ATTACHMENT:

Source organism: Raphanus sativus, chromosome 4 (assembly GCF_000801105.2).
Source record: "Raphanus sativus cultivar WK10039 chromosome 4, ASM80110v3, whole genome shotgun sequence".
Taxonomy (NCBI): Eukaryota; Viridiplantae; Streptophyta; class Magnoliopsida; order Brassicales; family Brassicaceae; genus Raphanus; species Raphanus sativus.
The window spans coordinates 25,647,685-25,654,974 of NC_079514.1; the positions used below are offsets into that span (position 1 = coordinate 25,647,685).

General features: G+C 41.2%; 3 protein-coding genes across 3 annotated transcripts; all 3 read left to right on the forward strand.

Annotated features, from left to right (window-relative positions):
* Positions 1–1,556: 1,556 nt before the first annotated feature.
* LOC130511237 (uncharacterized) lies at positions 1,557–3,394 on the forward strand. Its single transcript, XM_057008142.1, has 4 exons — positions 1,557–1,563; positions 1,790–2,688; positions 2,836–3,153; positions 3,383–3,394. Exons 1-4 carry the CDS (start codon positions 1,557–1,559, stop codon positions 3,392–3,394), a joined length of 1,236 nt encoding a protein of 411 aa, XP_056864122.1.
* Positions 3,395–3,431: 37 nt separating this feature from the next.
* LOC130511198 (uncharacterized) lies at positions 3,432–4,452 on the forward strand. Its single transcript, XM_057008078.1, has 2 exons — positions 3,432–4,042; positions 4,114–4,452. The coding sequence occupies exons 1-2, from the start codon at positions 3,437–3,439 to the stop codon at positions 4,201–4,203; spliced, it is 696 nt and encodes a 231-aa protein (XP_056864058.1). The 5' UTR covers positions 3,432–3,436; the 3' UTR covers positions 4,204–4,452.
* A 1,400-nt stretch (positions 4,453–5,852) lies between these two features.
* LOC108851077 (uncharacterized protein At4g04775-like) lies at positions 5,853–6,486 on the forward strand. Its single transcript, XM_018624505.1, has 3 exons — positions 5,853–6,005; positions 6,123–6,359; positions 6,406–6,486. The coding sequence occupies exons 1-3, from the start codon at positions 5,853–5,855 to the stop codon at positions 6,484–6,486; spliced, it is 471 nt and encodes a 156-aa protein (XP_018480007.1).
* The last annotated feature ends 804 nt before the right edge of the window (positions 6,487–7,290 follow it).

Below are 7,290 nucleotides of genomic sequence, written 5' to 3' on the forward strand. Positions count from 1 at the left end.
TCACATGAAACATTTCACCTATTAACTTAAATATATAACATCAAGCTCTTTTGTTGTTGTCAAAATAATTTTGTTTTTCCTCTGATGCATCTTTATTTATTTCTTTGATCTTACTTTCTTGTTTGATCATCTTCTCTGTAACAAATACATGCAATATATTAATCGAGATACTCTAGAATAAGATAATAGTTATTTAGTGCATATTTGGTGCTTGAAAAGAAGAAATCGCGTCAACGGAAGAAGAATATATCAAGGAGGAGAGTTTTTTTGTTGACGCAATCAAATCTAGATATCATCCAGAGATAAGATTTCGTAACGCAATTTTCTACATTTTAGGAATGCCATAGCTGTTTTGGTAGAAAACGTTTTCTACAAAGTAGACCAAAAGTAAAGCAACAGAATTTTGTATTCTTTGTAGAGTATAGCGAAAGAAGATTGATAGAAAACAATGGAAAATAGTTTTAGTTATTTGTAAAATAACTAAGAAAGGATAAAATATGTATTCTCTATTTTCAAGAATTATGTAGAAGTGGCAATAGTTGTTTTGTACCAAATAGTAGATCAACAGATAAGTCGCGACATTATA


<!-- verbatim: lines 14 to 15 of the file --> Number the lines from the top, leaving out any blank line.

Below are 7,290 nucleotides of genomic sequence, written 5' to 3' on the forward strand. Positions count from 1 at the left end.
TCACATGAAACATTTCACCTATTAACTTAAATATATAACATCAAGCTCTTTTGTTGTTGTCAAAATAATTTTGTTTTTCCTCTGATGCATCTTTATTTATTTCTTTGATCTTACTTTCTTGTTTGATCATCTTCTCTGTAACAAATACATGCAATATATTAATCGAGATACTCTAGAATAAGATAATAGTTATTTAGTGCATATTTGGTGCTTGAAAAGAAGAAATCGCGTCAACGGAAGAAGAATATATCAAGGAGGAGAGTTTTTTTGTTGACGCAATCAAATCTAGATATCATCCAGAGATAAGATTTCGTAACGCAATTTTCTACATTTTAGGAATGCCATAGCTGTTTTGGTAGAAAACGTTTTCTACAAAGTAGACCAAAAGTAAAGCAACAGAATTTTGTATTCTTTGTAGAGTATAGCGAAAGAAGATTGATAGAAAACAATGGAAAATAGTTTTAGTTATTTGTAAAATAACTAAGAAAGGATAAAATATGTATTCTCTATTTTCAAGAATTATGTAGAAGTGGCAATAGTTGTTTTGTACCAAATAGTAGATCAACAGATAAGTCGCGACATTATA